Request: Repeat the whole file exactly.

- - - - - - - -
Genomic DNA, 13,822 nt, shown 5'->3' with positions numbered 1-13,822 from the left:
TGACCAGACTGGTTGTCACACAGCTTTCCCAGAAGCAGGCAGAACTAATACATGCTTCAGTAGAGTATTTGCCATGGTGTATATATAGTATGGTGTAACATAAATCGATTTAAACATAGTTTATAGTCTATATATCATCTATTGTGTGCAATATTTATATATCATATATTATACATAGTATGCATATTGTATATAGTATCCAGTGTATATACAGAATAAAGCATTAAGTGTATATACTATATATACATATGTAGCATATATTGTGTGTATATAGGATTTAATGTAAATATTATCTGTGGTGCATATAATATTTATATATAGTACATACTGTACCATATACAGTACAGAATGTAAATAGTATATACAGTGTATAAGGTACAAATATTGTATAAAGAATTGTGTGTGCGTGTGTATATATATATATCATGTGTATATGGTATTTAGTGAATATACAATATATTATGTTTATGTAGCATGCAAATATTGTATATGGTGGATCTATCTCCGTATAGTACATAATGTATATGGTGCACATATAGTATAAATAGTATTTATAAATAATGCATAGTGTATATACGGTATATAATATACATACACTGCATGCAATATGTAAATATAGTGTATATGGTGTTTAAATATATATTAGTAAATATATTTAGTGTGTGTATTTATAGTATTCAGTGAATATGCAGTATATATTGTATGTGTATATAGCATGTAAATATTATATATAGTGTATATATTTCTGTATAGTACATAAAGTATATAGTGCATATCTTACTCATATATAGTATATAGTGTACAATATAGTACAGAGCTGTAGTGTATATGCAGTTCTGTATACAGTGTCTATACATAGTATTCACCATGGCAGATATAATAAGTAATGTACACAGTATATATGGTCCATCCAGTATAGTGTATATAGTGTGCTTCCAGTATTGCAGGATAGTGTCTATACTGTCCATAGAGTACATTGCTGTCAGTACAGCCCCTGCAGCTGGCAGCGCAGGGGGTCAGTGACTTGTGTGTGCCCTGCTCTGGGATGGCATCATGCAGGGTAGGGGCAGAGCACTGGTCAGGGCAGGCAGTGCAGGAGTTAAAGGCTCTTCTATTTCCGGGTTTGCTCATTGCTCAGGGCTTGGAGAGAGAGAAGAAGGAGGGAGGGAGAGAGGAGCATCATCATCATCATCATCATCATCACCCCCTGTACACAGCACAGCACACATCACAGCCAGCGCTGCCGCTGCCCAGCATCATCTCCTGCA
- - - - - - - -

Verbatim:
Genomic DNA, 13,822 nt, shown 5'->3' with positions numbered 1-13,822 from the left:
TGACCAGACTGGTTGTCACACAGCTTTCCCAGAAGCAGGCAGAACTAATACATGCTTCAGTAGAGTATTTGCCATGGTGTATATATAGTATGGTGTAACATAAATCGATTTAAACATAGTTTATAGTCTATATATCATCTATTGTGTGCAATATTTATATATCATATATTATACATAGTATGCATATTGTATATAGTATCCAGTGTATATACAGAATAAAGCATTAAGTGTATATACTATATATACATATGTAGCATATATTGTGTGTATATAGGATTTAATGTAAATATTATCTGTGGTGCATATAATATTTATATATAGTACATACTGTACCATATACAGTACAGAATGTAAATAGTATATACAGTGTATAAGGTACAAATATTGTATAAAGAATTGTGTGTGCGTGTGTATATATATATATCATGTGTATATGGTATTTAGTGAATATACAATATATTATGTTTATGTAGCATGCAAATATTGTATATGGTGGATCTATCTCCGTATAGTACATAATGTATATGGTGCACATATAGTATAAATAGTATTTATAAATAATGCATAGTGTATATACGGTATATAATATACATACACTGCATGCAATATGTAAATATAGTGTATATGGTGTTTAAATATATATTAGTAAATATATTTAGTGTGTGTATTTATAGTATTCAGTGAATATGCAGTATATATTGTATGTGTATATAGCATGTAAATATTATATATAGTGTATATATTTCTGTATAGTACATAAAGTATATAGTGCATATCTTACTCATATATAGTATATAGTGTACAATATAGTACAGAGCTGTAGTGTATATGCAGTTCTGTATACAGTGTCTATACATAGTATTCACCATGGCAGATATAATAAGTAATGTACACAGTATATATGGTCCATCCAGTATAGTGTATATAGTGTGCTTCCAGTATTGCAGGATAGTGTCTATACTGTCCATAGAGTACATTGCTGTCAGTACAGCCCCTGCAGCTGGCAGCGCAGGGGGTCAGTGACTTGTGTGTGCCCTGCTCTGGGATGGCATCATGCAGGGTAGGGGCAGAGCACTGGTCAGGGCAGGCAGTGCAGGAGTTAAAGGCTCTTCTATTTCCGGGTTTGCTCATTGCTCAGGGCTTGGAGAGAGAGAAGAAGGAGGGAGGGAGAGAGGAGCATCATCATCATCATCATCATCATCACCCCCTGTACACAGCACAGCACACATCACAGCCAGCGCTGCCGCTGCCCAGCATCATCTCCTGCA